alexa
Reach Us +44-1477412632
Polymerizing Bone Cement can Roughen a Polyethylene Bearing Surface on Total Hip Replacement A Surface Analysis | OMICS International
ISSN: 2167-7921
Journal of Arthritis
Make the best use of Scientific Research and information from our 700+ peer reviewed, Open Access Journals that operates with the help of 50,000+ Editorial Board Members and esteemed reviewers and 1000+ Scientific associations in Medical, Clinical, Pharmaceutical, Engineering, Technology and Management Fields.
Meet Inspiring Speakers and Experts at our 3000+ Global Conferenceseries Events with over 600+ Conferences, 1200+ Symposiums and 1200+ Workshops on
Medical, Pharma, Engineering, Science, Technology and Business

Polymerizing Bone Cement can Roughen a Polyethylene Bearing Surface on Total Hip Replacement A Surface Analysis

Paul YF Lee*, Phillip Alderman and Paul Roberts

Welshbone, South Wales Orthopaedics Research Network, Wales, UK

*Corresponding Author:
Paul YF Lee
Welshbone, South Wales Orthopaedics Research Network, Wales, UK
Tel: +447764614688
E-mail: [email protected]

Received date: May 17, 2016; Accepted date: June 09, 2016; Published date: June 15, 2016

Citation: Lee PYF, Alderman P, Roberts P (2016) Polymerizing Bone Cement can Roughen a Polyethylene Bearing Surface on Total Hip Replacement – A Surface Analysis. J Arthritis 5:203. doi:10.4172/2167-7921.1000203

Copyright: © 2016 Lee PYF, et al. This is an open-access article distributed under the terms of the Creative Commons Attribution License, which permits unrestricted use, distribution, and reproduction in any medium, provided the original author and source are credited.

Visit for more related articles at Journal of Arthritis

Abstract

The tribological behaviour of the bearing surface in hip arthroplasty is greatly influenced by its surface roughness. During cemented hip arthroplasty, bone cement may contaminate the bearing surface. Hence, the aim of this study was to investigate the effect of cement polymerization on a highly cross-linked polyethylene(HCLP) bearing surface as any process influences the surface roughness of the bearing surface can have potential long term effect on the wear rate. Three new HCLP liners were used. A map of the surface topography of each liner was obtained using a white light interferometric microscope at five different locations in accordance with the standard BSEN ISO 4288:1998. Bone cement was then applied to the bearing surface and allowed to polymerise, then removed and irrigated with saline. The surface roughness measurement procedure was repeated again for all samples. The Ra results showed a 21% increase in mean surface roughness after cement contamination (p=0.01). The average Ra value pre-contamination was 190 nm while post-contamination was 230 nm. There were also changes in the surface topography observed with 3D surface mapping. Our study indicates that bone cement contamination of the HCLP surface can significantly increase its surface roughness and alter its surface topography. Surgeons should be aware of this potentially serious effect on the bearing and be vigilant to avoid bone cement contamination during arthroplasty surgery.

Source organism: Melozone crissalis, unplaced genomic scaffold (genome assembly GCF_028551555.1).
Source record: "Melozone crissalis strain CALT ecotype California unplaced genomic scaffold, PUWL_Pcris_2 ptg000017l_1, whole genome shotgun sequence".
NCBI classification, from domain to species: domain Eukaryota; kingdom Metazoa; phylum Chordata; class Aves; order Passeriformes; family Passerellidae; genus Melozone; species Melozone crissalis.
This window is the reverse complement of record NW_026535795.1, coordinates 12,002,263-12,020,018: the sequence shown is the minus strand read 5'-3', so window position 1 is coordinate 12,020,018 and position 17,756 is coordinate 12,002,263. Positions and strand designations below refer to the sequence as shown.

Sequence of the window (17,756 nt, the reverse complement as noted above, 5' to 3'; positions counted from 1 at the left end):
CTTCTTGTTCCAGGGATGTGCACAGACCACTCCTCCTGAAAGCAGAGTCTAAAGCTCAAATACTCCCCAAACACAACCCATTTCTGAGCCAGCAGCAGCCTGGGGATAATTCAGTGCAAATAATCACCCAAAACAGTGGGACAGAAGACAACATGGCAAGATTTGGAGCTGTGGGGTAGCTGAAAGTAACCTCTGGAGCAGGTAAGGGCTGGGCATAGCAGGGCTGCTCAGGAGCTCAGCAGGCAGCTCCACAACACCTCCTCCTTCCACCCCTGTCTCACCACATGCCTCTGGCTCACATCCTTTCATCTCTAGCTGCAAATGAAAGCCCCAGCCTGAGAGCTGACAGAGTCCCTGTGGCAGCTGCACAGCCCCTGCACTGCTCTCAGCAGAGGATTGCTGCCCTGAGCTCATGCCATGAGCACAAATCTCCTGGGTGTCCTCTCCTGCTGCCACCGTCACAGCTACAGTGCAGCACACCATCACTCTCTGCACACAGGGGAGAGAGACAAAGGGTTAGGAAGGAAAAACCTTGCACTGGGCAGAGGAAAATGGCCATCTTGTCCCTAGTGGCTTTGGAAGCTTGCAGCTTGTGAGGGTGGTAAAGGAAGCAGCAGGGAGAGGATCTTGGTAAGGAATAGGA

Keywords

Bone cement; Surface roughness; Polyethylene bearing surface; Tribology; Arthroplasty; Total hip replacement

Introduction

Since Sir John Charnley first used bone cement in conjunction with the Low Friction Arthroplasty in 1962, poly methyl methacrylate (PMMA) bone cement and polyethylene has been used extensively in total hip arthroplasty (THA) [1]. Cemented THA has been found to be durable and the cemented femoral component has proven to be the best performing implant in many cases [2-4]. However, wear of polyethylene and the associated periprostheticosteolysis have been the dominant problems in total hip arthroplasty[5]. As material technology developed, increasing the cross-link density of the polyethylene has been shown to markedly decrease the wear rate [5-7]. Therefore the use of highly cross-linked polyethylene (HCLP) became popular in THA.

During cementation and pressurization of the femoral stem and/or acetabular component, it is possible that bone cement could extrude around the implants and contaminate the bearing surface of the acetabular liner/component. If not detected, the bone cement would polymerize on the surface of the polyethylene bearing surface. Polymerization of methyl methacrylate (MMA) to PMMA is an exothermic reaction, which generates considerable heat, 57 KJ(13.8kcal) per mole of MMA [8].There has been extensive research describing the thermal effect between the bone cement interface [6,7,9-12], however its effect on the bearing surface has never been investigated. Furthermore, there have not been any reports investigating the chemical effect of bone cement polymerization on HCLP.